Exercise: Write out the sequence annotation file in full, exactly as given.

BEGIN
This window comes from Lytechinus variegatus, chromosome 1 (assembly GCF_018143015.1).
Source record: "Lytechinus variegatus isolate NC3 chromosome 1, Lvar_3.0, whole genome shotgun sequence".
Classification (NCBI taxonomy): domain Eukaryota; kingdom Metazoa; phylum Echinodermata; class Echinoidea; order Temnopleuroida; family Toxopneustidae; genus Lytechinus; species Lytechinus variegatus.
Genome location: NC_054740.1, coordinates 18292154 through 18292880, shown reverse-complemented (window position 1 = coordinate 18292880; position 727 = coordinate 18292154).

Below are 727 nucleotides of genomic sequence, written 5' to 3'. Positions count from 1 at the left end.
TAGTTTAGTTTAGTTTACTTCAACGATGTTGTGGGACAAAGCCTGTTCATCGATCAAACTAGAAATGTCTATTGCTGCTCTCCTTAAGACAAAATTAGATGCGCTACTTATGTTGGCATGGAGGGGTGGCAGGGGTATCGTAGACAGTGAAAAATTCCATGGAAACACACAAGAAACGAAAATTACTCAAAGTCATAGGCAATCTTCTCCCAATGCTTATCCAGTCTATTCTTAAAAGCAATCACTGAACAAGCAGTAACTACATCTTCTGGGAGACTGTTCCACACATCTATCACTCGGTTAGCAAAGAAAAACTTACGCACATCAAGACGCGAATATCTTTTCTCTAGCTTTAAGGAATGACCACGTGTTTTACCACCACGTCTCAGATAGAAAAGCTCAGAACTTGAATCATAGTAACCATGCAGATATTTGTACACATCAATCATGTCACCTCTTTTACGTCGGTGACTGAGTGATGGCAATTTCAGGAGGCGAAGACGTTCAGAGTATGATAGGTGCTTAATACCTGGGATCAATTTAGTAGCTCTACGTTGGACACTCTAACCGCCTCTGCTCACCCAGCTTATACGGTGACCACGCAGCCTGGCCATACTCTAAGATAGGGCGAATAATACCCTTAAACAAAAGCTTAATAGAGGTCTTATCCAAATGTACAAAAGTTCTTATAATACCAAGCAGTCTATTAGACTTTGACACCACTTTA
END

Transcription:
This window comes from Lytechinus variegatus, chromosome 1 (assembly GCF_018143015.1).
Source record: "Lytechinus variegatus isolate NC3 chromosome 1, Lvar_3.0, whole genome shotgun sequence".
Classification (NCBI taxonomy): domain Eukaryota; kingdom Metazoa; phylum Echinodermata; class Echinoidea; order Temnopleuroida; family Toxopneustidae; genus Lytechinus; species Lytechinus variegatus.
Genome location: NC_054740.1, coordinates 18292154 through 18292880, shown reverse-complemented (window position 1 = coordinate 18292880; position 727 = coordinate 18292154).

Below are 727 nucleotides of genomic sequence, written 5' to 3'. Positions count from 1 at the left end.
TAGTTTAGTTTAGTTTACTTCAACGATGTTGTGGGACAAAGCCTGTTCATCGATCAAACTAGAAATGTCTATTGCTGCTCTCCTTAAGACAAAATTAGATGCGCTACTTATGTTGGCATGGAGGGGTGGCAGGGGTATCGTAGACAGTGAAAAATTCCATGGAAACACACAAGAAACGAAAATTACTCAAAGTCATAGGCAATCTTCTCCCAATGCTTATCCAGTCTATTCTTAAAAGCAATCACTGAACAAGCAGTAACTACATCTTCTGGGAGACTGTTCCACACATCTATCACTCGGTTAGCAAAGAAAAACTTACGCACATCAAGACGCGAATATCTTTTCTCTAGCTTTAAGGAATGACCACGTGTTTTACCACCACGTCTCAGATAGAAAAGCTCAGAACTTGAATCATAGTAACCATGCAGATATTTGTACACATCAATCATGTCACCTCTTTTACGTCGGTGACTGAGTGATGGCAATTTCAGGAGGCGAAGACGTTCAGAGTATGATAGGTGCTTAATACCTGGGATCAATTTAGTAGCTCTACGTTGGACACTCTAACCGCCTCTGCTCACCCAGCTTATACGGTGACCACGCAGCCTGGCCATACTCTAAGATAGGGCGAATAATACCCTTAAACAAAAGCTTAATAGAGGTCTTATCCAAATGTACAAAAGTTCTTATAATACCAAGCAGTCTATTAGACTTTGACACCACTTTA